Here are the three covers to the version of The Untold Legend of Batman that came as a mail away offer from the Batman cereal that was sold during the summer of 1989.

Books about Batman that were either published that summer or a year or so earlier were all over the book stores during the time Batman was in theaters.  Here are some of those books. Included is the cover to one of the black and white reprints Andy talked about during the course of the episode.

Michael talked about an article he read in Comics Scene.  This was the article that told Michael that the movie was coming.

Next up is a gallery of magazines that were published before and during the film’s time in theaters.  Not only do they show how the publishers used Batman to try and get another sale, they are also a fun look back at that summer.

Finally, here’s an ad that appeared in many comics and comics related magazines during the summer of 1989.  This is a good example of the type of merchandise that came out associated with the film.

Before Michael wraps up these show notes, here are videos showing what the trailer looked like as well as the Diet Coke ad and Warner Bros. Catalog short that appeared before the movie on the first VHS release.

During the course of the episode, Michael mentioned an interview from Comics Alliance with the author of the novelization, Craig Shaw Gardner.  Check that out by clicking on this link.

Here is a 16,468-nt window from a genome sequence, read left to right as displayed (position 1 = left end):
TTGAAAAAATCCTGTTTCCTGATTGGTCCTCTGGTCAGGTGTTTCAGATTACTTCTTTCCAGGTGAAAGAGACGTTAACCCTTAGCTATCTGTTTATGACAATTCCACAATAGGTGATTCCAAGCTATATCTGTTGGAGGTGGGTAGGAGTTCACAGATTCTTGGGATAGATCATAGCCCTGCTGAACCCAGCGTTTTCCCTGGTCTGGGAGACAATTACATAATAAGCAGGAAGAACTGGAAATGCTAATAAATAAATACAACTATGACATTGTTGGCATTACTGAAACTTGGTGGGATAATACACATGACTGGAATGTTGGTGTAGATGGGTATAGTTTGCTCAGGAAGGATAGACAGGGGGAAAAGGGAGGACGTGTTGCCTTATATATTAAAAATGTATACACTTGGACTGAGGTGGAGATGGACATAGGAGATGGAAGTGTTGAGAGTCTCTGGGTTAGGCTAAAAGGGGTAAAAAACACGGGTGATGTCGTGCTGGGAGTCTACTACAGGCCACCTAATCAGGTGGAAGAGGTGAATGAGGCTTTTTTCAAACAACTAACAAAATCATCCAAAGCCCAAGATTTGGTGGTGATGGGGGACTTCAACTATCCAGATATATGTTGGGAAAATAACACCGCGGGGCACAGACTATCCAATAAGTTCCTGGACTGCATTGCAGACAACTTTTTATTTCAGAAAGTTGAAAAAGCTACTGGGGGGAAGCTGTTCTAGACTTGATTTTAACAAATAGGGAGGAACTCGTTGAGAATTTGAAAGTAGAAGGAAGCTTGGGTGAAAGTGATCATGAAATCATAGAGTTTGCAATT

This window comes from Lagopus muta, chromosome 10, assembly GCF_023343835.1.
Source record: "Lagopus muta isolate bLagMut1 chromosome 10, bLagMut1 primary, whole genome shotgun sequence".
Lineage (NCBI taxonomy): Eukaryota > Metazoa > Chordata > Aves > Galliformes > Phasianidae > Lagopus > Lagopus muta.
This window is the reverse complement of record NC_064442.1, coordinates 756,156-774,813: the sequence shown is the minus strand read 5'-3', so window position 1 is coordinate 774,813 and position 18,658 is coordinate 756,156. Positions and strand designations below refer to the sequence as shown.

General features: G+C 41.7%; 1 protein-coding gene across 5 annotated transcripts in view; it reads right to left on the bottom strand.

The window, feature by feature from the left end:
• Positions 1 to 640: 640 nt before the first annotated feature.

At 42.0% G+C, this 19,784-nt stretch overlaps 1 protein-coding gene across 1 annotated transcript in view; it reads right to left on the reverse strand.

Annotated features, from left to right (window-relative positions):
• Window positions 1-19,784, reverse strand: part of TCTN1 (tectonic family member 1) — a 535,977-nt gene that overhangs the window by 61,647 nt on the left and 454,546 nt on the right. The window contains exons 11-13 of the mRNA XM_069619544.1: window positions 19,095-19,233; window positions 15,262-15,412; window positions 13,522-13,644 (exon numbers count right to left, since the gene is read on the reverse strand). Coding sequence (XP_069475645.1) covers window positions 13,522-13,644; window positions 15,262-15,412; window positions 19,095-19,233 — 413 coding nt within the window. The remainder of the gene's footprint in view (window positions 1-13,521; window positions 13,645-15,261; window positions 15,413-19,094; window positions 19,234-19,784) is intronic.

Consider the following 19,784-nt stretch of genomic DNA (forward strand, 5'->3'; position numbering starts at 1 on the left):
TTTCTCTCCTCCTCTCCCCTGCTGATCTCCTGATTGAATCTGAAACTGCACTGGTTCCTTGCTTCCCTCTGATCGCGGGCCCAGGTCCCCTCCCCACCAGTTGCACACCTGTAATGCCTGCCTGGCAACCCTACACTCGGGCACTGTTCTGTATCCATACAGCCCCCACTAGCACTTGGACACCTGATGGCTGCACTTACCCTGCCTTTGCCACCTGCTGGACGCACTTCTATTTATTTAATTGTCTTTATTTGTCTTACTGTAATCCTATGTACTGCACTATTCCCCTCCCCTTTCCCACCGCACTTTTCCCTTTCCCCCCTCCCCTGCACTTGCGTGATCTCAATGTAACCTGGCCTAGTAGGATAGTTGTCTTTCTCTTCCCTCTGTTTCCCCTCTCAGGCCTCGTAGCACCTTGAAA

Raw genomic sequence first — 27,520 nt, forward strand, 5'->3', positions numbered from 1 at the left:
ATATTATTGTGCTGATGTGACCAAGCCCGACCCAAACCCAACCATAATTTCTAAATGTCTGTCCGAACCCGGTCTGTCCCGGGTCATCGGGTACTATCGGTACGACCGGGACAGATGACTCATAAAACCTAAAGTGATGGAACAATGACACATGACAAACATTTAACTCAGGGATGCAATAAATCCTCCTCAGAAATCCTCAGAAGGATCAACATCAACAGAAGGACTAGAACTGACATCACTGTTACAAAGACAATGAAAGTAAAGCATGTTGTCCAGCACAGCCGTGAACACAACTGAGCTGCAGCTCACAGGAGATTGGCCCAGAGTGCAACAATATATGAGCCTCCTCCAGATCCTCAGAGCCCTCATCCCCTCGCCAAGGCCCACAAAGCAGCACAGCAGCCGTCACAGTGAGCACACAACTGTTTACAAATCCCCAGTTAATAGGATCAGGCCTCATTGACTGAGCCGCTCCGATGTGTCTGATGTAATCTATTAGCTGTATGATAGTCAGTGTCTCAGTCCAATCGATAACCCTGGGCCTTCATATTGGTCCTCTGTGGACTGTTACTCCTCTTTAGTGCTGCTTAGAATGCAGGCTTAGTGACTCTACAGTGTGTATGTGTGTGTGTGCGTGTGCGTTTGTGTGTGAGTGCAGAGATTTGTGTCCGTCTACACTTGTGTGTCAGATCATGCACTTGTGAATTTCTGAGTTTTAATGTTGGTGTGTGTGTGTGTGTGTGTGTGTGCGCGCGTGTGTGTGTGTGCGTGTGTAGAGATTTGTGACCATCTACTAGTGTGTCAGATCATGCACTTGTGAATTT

Next Time: Some fun Batman comics as the 80th birthday celebration continues.

This entry was posted in Overlooked Dark Knight. Bookmark the permalink.

5 Responses to OVERLOOKED DARK KNIGHT PRESENTS: BATMAN 1989…30 YEARS LATER

  1. First, I’m glad you say at the outset that you’re abandoning the “overlooked” aspect of your design here, since there’s honestly nothing really overlooked about this movie.
    I vey much enjoyed listening to the two of you discussing Tim Burton’s Batman, along with each of your Batman-fan origins, the tie-ins like novelizations, souvenir magazines, comic book adaptations, toys, trading cards, tee shirts, etc., and, tangentially, some thoughts on other Batman movies, and the ’60s Batman TV show. I always enjoy listening in to conversations between fans about comics, movies, TV shows, etc., about things they’re passionate about.